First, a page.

James Gibbs (1682–1754), born in Scotland and trained in Rome, was one of the most important British architects of the 18th century, responsible for the church of St Martin-in-the-Fields in London and the Radcliffe Camera in Oxford, and many other commissions throughout Britain. He published one of the most influential of 18th-century architectural pattern books, which spread his influence throughout the worldwide British diaspora. This symposium at the Society of Antiquaries and led by Geoffrey Tyack FSA, editor of the Georgian Group Journal, will reassess Gibbs’ achievement and its significance for the understanding of Georgian architecture. Speakers include Charles Hind FSA and Pete Smith FSA. Details online.

4 October: Post-Excavation Assessment in Practice (Oxford)
One of a series of short courses for the historic environment put on by Oxford University Department for Continuing Education at Rewley House. This will introduce recent guidance, and review the essential components of assessment and updated project design. In the afternoon we will review examples from current practice and consider how far they meet their purpose and justify funding decisions. Details online.
13 October: Castle Studies: Current Research and the Future (London)
A conference organised by the Castle Studies Group to be held at the Society of Antiquaries will honour Derek Renn FSA, author of Norman Castles in Britain (1969/1973), and launch a Festschrift, Castles: History, Archaeology, Landscape and Architecture, edited by Neil Guy FSA. Speakers include Oliver Creighton FSA, Bob Higham FSA, Brian Kerr FSA, Neil Ludlow FSA and Pamela Marshall FSA. For details contact John R Kenyon FSA, 140 Fairwater Grove East, Llandaff, Cardiff CF5 2JW, before 31 July.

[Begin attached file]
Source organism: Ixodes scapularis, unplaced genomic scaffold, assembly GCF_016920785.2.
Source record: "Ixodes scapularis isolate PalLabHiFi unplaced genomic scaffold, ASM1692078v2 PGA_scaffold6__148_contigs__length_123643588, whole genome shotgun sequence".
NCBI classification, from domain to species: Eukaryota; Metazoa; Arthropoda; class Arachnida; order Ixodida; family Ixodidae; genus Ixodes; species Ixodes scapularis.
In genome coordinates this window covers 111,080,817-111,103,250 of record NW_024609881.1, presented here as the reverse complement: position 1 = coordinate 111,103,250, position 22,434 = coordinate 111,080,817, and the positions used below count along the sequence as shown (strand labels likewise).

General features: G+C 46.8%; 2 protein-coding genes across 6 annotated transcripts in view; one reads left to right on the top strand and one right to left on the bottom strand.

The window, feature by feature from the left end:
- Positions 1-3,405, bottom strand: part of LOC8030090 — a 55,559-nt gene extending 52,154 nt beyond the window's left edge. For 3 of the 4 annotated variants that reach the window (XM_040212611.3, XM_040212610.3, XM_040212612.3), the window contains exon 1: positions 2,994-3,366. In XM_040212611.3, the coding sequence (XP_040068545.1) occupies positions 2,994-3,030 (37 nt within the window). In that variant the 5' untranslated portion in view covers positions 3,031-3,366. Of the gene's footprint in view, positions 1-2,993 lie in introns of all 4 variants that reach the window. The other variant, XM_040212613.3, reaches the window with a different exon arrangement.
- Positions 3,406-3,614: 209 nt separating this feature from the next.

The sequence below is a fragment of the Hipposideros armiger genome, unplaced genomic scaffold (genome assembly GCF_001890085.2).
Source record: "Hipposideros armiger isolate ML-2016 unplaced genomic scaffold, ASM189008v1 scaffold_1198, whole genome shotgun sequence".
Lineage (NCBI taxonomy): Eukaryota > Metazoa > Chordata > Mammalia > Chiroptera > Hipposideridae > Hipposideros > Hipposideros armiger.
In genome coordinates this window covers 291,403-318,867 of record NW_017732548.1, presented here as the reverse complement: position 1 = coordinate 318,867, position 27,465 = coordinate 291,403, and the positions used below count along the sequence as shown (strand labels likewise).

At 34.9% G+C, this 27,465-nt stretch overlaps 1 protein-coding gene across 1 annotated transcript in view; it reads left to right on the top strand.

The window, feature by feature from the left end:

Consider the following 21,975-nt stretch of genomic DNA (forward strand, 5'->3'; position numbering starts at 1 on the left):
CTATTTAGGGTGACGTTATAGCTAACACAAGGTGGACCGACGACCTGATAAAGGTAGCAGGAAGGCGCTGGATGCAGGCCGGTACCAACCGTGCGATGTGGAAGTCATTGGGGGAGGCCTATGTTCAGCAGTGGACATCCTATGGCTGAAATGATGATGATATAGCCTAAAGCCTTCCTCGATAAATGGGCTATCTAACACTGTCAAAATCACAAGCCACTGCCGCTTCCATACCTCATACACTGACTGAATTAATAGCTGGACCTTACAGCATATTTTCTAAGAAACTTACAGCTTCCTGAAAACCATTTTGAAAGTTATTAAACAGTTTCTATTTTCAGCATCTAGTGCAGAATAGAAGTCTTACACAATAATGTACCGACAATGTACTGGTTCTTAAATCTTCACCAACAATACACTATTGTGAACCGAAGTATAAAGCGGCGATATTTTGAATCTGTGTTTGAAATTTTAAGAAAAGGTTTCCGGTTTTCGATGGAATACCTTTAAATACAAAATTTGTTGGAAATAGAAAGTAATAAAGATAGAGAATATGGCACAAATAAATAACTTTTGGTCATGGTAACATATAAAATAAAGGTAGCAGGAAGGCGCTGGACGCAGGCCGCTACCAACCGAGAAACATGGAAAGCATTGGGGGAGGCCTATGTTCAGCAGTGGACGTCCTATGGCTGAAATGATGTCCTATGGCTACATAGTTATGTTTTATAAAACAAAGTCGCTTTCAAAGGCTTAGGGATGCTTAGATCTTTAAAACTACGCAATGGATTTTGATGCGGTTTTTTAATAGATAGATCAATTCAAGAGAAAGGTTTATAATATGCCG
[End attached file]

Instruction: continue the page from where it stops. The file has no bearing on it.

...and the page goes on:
15 October: Finds for the Dead in Roman London and Beyond (London)
A conference jointly organised by the Museum of London, Museum of London Archaeology and the Roman Finds Group will be held at the Museum of the London Docklands, currently featuring The Roman Dead exhibition. Twelve speakers will describe finds from the city and cemeteries of Roman London, as well as important objects from funerary contexts elsewhere in Britain. Details online, or contact Stephen Greep FSA at
20 October: Design and Destiny: Arts and Crafts of the Iron Age (Lewes)
A conference organised by the Sussex Archaeological Society to explore the Iron Age through its artefacts. Speakers will bring varied perspectives on artefact research to enlarge our understanding of social influences and the economics of trade and exchange in this period. Speakers will include Jody Joy FSA, Julia Farley FSA, Melanie Giles FSA, Jaime Kaminski FSA and John Creighton FSA. Details online, or contact the organiser, Lorna Gartside,